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The Guide To Making And Using Snow Removal Logs

The Guide To Making And Using Snow Removal Logs

Justin Rollin

An important aspect of keeping your clients is demonstrating a level of professionalism. This can be big things like the type of equipment you use, or small things, like demonstrating preparedness through using a snow removal log.

Why You Need A Snow Removal Log

A snow removal log is simply a record-keeping tool for you and your crew to document each job you complete. It’s as important for the client as it is for you, so we recommend you incorporate this into your business if you haven’t already.

You spend a lot of time and effort clearing snow and ice for your clients… and while you may think your work speaks for itself, it doesn’t! Snow removal logs help you communicate to the client exactly what your crew accomplished on site. Things like what supplies/equipment was used, how long it took, and what may need to be done differently next time. This helps you dispute claims of incomplete work, and other issues that may arise.

We recommend implementing a system of one log per vehicle, or one log per crew member, to be submitted to the home office upon completion of every job. This ensures the work is being documented every time, and is seen by management in real time. This will allow for a quick resolution of any issues the crew had on site, and proves to the customer just how thorough your services are.

Snow removal logs aren’t just meant to prove to the client that you’ve completed your service, though… it’s very beneficial to them as well!  Commercial businesses must be able to prove they took the proper safety precautions when facing the dreaded slip-and-fall claim. Your snow removal logs will play an important role in helping your clients prove they took care of having their property cleared of dangerous snow and ice. Or, helping them to avoid it in the first place through allowing you to report a problem area before an accident occurs. 

Many of your competitors either aren’t properly documenting their work, or are only doing so for their own records. Keeping a full-transparency relationship with the property owner will help build trust, and demonstrate the value you bring.

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What Should You Include In A Snow Removal Log

Be sure to always include these details in your snow removal log sheet:

  • Location / client’s address
  • Date of service
  • Time of arrival
  • Time of departure
  • Names of crew members on site
  • Equipment used: snow plow, salt spreaders, snowblowers, etc.
  • Supplies used: rock salt, deicer, etc.
  • Triggering event: Regular service, blizzard conditions, additional request by client, etc.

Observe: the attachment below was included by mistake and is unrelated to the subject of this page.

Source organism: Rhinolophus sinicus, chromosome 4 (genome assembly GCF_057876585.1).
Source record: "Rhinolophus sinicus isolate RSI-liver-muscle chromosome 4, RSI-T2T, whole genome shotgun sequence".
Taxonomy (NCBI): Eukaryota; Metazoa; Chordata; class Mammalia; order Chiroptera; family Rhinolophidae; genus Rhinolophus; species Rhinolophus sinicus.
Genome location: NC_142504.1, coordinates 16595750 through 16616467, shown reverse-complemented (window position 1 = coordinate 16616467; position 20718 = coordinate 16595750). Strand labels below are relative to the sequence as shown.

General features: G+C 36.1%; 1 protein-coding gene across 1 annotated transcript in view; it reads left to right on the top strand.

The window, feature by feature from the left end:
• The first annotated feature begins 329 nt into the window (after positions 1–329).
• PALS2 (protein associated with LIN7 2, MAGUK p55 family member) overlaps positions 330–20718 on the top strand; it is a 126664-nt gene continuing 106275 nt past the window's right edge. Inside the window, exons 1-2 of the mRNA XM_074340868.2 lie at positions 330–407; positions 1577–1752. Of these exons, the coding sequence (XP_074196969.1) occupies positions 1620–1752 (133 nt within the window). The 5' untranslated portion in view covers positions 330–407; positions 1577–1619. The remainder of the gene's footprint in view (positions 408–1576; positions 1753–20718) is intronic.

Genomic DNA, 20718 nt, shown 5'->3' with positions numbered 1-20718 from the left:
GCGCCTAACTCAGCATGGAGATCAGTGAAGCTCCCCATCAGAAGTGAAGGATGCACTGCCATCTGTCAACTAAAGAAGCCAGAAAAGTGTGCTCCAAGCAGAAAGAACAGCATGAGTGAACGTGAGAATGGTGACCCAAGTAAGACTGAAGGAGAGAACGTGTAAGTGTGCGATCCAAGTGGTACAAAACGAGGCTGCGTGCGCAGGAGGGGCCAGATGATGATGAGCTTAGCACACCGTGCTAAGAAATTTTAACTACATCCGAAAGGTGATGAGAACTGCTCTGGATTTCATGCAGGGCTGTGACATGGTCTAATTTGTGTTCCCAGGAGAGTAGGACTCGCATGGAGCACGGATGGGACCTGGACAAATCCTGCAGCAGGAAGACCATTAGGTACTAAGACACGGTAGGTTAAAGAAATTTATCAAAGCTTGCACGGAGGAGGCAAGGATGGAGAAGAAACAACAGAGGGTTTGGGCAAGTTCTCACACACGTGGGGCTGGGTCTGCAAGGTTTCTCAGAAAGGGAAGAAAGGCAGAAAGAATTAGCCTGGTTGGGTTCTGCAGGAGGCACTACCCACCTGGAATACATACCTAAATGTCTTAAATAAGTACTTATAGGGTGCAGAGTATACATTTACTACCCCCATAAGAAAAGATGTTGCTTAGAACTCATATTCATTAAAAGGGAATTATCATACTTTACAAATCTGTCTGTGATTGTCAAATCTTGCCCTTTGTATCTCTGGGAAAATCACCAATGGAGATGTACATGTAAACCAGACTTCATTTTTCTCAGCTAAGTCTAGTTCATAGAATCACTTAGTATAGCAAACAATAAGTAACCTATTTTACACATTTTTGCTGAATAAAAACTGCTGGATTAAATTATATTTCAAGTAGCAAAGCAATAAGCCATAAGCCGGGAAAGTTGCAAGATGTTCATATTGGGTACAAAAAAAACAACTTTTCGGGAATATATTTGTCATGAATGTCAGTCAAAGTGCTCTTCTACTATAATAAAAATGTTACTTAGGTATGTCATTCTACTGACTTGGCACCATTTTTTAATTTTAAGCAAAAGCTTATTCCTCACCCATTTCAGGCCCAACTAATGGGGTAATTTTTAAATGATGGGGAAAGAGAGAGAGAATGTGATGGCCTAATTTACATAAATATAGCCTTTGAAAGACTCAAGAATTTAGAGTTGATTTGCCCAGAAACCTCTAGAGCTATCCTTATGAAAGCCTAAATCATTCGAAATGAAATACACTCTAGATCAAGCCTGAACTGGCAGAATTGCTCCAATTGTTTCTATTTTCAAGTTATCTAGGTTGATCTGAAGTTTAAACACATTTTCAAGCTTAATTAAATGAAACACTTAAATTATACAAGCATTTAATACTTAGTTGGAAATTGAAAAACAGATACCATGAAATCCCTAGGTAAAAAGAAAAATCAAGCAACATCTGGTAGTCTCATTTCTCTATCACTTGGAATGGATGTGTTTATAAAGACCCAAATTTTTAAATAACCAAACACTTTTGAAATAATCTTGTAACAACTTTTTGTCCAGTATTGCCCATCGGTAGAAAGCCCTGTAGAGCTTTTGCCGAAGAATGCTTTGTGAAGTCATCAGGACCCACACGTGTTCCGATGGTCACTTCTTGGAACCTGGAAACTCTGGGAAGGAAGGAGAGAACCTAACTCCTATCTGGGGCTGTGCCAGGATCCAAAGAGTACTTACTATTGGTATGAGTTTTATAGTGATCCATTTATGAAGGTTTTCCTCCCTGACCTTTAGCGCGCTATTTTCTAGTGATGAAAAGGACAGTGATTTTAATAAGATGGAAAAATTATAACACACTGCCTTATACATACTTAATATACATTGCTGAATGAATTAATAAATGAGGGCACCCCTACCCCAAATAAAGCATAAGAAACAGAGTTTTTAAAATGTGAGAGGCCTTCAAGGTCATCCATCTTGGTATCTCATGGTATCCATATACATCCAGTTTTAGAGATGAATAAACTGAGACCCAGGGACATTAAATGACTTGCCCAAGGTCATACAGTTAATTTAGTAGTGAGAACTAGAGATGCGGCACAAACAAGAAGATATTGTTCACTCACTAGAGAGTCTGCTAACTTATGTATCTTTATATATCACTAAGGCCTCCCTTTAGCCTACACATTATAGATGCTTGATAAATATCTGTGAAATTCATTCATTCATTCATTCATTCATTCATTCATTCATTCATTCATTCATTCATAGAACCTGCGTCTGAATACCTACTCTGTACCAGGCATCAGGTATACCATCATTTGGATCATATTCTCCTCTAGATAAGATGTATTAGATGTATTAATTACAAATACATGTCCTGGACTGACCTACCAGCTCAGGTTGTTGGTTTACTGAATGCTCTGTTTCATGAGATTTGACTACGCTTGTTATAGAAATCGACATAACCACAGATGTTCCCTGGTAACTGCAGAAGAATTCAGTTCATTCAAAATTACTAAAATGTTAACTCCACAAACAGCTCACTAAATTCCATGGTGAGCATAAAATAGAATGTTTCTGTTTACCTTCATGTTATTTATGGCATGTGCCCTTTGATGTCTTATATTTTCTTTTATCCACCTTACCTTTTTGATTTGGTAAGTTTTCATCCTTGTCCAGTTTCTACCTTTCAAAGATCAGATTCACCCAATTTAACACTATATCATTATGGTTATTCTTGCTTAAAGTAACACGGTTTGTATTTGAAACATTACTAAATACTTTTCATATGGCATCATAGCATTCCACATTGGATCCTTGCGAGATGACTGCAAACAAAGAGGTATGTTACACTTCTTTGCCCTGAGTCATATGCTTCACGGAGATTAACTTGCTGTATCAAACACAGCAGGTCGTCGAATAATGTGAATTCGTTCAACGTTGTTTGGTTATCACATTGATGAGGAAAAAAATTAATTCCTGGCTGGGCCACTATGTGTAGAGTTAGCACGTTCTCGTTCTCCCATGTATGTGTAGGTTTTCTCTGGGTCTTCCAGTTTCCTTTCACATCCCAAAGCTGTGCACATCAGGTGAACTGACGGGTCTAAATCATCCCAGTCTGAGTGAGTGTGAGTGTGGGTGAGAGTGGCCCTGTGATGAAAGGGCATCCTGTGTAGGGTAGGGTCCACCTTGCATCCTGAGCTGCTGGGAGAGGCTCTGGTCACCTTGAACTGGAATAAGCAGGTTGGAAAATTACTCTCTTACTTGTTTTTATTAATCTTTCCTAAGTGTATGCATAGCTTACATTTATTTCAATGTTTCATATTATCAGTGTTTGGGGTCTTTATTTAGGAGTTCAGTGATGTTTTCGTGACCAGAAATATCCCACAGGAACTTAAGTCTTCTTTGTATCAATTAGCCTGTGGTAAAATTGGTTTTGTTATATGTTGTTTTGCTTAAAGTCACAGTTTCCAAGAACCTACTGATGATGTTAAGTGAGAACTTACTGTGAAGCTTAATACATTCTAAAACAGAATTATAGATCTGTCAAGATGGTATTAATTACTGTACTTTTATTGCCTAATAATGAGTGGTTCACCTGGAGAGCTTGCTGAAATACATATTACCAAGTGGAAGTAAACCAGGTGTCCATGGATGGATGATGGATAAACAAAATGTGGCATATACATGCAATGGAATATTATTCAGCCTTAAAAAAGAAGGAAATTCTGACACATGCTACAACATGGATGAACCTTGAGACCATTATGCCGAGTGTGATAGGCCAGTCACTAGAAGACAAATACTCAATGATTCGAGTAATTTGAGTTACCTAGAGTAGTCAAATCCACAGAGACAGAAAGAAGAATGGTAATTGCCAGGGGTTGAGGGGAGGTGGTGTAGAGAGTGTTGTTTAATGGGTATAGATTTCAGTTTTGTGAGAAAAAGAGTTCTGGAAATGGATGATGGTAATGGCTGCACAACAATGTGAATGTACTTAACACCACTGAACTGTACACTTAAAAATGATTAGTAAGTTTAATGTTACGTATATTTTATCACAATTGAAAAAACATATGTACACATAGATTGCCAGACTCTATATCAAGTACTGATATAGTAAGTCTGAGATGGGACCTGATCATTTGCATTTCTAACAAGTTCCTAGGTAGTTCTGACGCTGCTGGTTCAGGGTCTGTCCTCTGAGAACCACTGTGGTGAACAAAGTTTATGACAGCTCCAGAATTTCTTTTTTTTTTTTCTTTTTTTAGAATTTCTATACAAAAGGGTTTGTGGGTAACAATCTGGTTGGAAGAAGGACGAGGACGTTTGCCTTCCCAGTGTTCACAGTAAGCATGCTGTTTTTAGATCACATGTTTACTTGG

• Weather conditions upon arrival: ice and snow in the parking lot, continued snowfall, etc. The goal is to demonstrate both what you resolved and potential factors that might undermine your work. 
  • Weather conditions upon departure: clear of snow, no pending weather events
  • Notes taken on the specific work that was performed: deployed rock salt, plowed the lots, shoveled walkways, etc.
  • Open ended notes (this is where you can share unexpected issues or miscellaneous questions and comments for the client): Was there a something stopping you from completing the job? Did you notice a safety concern beyond the scope of the contract (burst pipe, roof build-up)? 

Notes Section

The notes section can also be an amazing marketing opportunity. Your log is a piece of communication that your client will want to see. In your notes section you can “Surprise and delight” them with unexpected extras. For example, if you have a meteorologist on staff, what is their prediction for the coming week? Has there been recent changes to ordinances? 

Inventory Control 

You might have noticed we recommended that you track the supplies used. Don’t forget to include the quantities used. By consistently tracking this, you can better estimate how much of an item you will need to use (or keep on hand) in order to handle a job. This minimizes wasted inventory, which equates to wasted money.  

Snow Removal Log Templates

If you’re considering adding this important document to your routine, but don’t know where to start… don’t worry, we found a few great templates! You can create a system that works best for you and your team. A way to “double up” on your process would be to print out a stack of templates to keep in each vehicle. The crew member can fill it out by hand, and submit it to an office worker or manager to digitally input into a spreadsheet. This means that two sets of eyes are seeing the record before it’s deemed ready to be shared with the client. It’s important that all the information is accurate, thorough and helpful before you share with the client.